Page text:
"It's fabulous - it really brings the house alive as a miniature Hampton Court here in Dorset," he explained.


    The kitchen, dating from 1565, is thought to be one of the oldest in continuous use in the country.




    The restoration carried out by local craftspeople included work on its Purbeck stone floor, as well as strengthening the structure.


    The kitchen, officially opened by Dorset West MP Chris Loder, will now be seen by members of the public on tours of the house and will be used as an educational facility.


    Athelhampton, near Dorchester, is one of England's finest Tudor manors, with a great hall dating back to 1485.

    https://www.bbc.co.uk/news/uk-england-dorset-62094475
    https://en.wikipedia.org/wiki/Athelhampton
    https://www.athelhampton.com/




    Nick

  12. #1622
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    Default Re: Interesting News Stories...From Your Communities and the World....

    Where's the urchin for turning the spit?

    Very cool
    "If it ain't broke, you're not trying." - Red Green

  13. #1623
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    Nuclear war would be enough to plunge the whole world into a ‘Little Ice Age’

    Sarah Knapton
    Sun, July 10, 2022, 7:03 AM·3 min read




    Nuclear bombs devastated Nagasaki and Hiroshima in 1945. Researchers warn that a nuclear exchange between two countries today could have dire consequences for the whole world - AP PhotoMore


    A nuclear war between two countries would be enough to plunge the world into a “Little Ice Age”, scientists have warned.


    Researchers found that even nations not involved in the dispute would suffer crop failures and plummeting temperatures, as the soot and smoke from nuclear firestorms thousands of miles away would block out the sun.


    In the first month following nuclear detonation, average global temperatures would plunge by about 13F - a larger temperature change than in the last Ice Age, warned experts from Louisiana State and Rutgers universities.


    As the planet became colder, sea ice would expand by more than six million square miles and 6ft deep in some basins, blocking major ports including Beijing’s Port of Tianjin, Copenhagen and St Petersburg.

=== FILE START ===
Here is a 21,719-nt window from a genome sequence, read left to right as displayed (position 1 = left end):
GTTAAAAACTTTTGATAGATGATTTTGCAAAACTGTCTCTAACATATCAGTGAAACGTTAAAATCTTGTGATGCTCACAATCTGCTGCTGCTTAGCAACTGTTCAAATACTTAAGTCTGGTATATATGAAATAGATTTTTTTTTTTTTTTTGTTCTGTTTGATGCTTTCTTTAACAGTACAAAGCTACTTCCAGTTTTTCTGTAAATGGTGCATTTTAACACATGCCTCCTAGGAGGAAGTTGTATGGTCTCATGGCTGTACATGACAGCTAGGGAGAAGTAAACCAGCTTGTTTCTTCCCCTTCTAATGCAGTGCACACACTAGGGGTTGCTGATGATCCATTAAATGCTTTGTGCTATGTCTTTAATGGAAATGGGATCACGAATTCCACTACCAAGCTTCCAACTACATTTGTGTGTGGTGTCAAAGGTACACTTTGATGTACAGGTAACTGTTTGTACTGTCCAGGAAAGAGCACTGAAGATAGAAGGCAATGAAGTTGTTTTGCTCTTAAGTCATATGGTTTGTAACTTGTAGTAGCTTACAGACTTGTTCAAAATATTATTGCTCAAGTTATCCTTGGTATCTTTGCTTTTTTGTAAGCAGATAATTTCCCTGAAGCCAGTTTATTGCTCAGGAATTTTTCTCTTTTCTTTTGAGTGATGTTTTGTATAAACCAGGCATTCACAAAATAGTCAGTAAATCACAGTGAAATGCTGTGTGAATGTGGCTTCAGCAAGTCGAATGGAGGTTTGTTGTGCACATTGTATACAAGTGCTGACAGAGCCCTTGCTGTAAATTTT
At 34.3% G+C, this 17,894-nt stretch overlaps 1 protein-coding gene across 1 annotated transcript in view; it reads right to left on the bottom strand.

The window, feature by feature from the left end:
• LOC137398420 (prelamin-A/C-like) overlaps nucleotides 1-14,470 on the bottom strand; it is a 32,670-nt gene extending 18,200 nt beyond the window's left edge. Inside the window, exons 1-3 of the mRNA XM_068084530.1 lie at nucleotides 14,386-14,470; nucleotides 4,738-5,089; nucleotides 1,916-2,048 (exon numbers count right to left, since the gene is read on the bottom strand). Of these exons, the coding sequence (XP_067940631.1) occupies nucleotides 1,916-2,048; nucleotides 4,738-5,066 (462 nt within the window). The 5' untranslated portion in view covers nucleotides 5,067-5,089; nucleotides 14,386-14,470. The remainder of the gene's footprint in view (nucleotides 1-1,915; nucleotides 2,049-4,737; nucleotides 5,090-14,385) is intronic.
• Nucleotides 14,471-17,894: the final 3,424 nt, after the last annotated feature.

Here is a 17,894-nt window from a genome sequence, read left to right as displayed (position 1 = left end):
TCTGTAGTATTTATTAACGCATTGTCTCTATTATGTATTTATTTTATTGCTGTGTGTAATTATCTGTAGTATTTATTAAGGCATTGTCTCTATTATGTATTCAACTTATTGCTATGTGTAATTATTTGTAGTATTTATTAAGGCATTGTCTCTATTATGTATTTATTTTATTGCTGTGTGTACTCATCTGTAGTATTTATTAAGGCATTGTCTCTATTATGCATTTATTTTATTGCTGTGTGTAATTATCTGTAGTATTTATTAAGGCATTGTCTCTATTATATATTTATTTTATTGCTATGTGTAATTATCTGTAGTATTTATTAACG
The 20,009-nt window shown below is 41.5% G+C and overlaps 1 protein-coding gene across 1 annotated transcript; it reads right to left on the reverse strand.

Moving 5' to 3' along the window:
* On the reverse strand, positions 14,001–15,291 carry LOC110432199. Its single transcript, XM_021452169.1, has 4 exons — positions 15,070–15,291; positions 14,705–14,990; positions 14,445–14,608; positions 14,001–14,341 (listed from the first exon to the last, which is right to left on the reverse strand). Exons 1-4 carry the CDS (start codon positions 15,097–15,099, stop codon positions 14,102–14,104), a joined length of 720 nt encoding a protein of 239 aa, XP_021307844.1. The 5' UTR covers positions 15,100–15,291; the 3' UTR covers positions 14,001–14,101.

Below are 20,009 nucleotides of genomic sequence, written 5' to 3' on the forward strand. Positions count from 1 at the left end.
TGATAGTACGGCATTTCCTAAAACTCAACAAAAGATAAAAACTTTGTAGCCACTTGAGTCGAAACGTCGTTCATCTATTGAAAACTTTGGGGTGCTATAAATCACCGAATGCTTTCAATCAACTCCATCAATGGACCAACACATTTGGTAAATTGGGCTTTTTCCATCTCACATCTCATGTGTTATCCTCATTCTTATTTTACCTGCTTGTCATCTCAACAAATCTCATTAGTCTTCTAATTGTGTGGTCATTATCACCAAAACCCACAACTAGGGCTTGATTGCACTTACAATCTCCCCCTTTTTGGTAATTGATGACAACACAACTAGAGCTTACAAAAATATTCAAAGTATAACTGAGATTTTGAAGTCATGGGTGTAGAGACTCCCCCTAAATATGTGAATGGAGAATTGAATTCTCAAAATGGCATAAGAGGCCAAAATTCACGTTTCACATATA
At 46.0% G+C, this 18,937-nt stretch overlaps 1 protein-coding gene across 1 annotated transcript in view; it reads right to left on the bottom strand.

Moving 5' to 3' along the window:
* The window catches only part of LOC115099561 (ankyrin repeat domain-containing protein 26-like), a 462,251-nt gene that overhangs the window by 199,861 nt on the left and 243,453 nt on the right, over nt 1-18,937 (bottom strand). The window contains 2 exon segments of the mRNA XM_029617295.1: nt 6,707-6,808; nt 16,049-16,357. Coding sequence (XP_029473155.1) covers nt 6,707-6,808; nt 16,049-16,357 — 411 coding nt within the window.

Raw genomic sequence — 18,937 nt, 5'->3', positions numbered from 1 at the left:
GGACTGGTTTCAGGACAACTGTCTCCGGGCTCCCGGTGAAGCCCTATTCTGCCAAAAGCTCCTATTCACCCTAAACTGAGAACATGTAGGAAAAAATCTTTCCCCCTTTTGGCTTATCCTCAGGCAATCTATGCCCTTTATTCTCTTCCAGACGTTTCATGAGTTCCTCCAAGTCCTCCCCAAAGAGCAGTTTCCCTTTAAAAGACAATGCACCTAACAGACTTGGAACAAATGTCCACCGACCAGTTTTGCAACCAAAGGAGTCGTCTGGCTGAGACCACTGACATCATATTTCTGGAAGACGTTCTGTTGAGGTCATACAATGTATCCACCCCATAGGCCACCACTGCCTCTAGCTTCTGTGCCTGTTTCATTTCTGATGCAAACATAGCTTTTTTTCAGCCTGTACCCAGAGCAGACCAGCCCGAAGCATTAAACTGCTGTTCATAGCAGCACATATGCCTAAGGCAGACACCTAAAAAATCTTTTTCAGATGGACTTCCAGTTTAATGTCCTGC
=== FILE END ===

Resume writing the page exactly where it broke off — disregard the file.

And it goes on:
The sea ice would spread into normally ice-free coastal regions, blocking shipping across the Northern Hemisphere - making it difficult to get food and supplies into some cities.


    The sudden drop in light and ocean temperatures, especially from the Arctic to the North Atlantic and North Pacific oceans, would kill the marine algae which form the foundation marine food web - creating a famine in the ocean, effectively bringing the fishing industry to a halt.


    'We must do everything we can to avoid nuclear war'

    “It doesn’t matter who is bombing whom, it can be India and Pakistan or Nato and Russia,” said Prof Cheryl Harrison, lead author from Louisiana State University’s Department of Oceanography and Coastal Sciences.


    “Once the smoke is released into the upper atmosphere, it spreads globally and affects everyone.


    “We must do everything we can to avoid nuclear war. The effects are too likely to be globally catastrophic.”


    The study is the first to gauge the impact of today’s nuclear weapons and simulated the impact of a war between the US and Russia, where 4,400 100 kiloton weapons might be expected. It also looked at the effect of a war between Indian and Pakistan, where around 10 times fewer missiles would be expected.


    Researchers estimated that even the smaller war would see between 11 billion and 103 billion pounds of smoke and soot ejected into the upper atmosphere, blocking out the light from the sun. A war between superpowers could see three times that level.


    Ocean recovery would likely take decades at the surface and hundreds of years at depth, while changes to Arctic sea ice will likely last thousands of years and effectively be a “Nuclear Little Ice Age”.


    'The world simply cannot go down that path'

    “Nuclear warfare results in dire consequences for everyone,” added Alan Robock, co-author and distinguished professor in the Department of Environmental Sciences at Rutgers University.


    “World leaders have used our studies previously as an impetus to end the nuclear arms race in the 1980s, and five years ago to pass a treaty in the United Nations to ban nuclear weapons. We hope that this new study will encourage more nations to ratify the ban treaty.


    “A nuclear war would be a significant planetary tipping point. With Russia at war in Ukraine and President Vladimir Putin threatening to use nuclear weapons, these findings are a strong warning that the world simply cannot go down that path.”


    The research was published in the journal AGU Advances.
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  14. #1624
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    Default Re: What It Means To Be 'Always On' A Smartphone.....

    Here's one that I think fall into this category.
    https://www.msn.com/en-us/news/us/de...7fbf0832b6b307

  15. #1625
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    Default Re: Interesting News Stories...From Your Communities and the World....

    Highland Games day here in Tobermory today.
    Luckily a dry day, not too hot, and even the odd bits of sunshine.
    I was surprised how many foreign visitors were here- there were four French people in front of me, and two German couples to my left. They were joined by a Belgian couple, who were cheering on a competing Belgian hammer thrower, then a Dutch couple appeared and chatted to the Belgians.
    At the the field there were apparently 40 US members of the Clan MacLean, hosted by the chief, Sir Lachlan. I then got chatting to a kilt wearing Canadian guy at the Tobermory Distillery whisky sampling tent.
    For the last few weeks there has even been a Ukraine registered van in town (pop 900).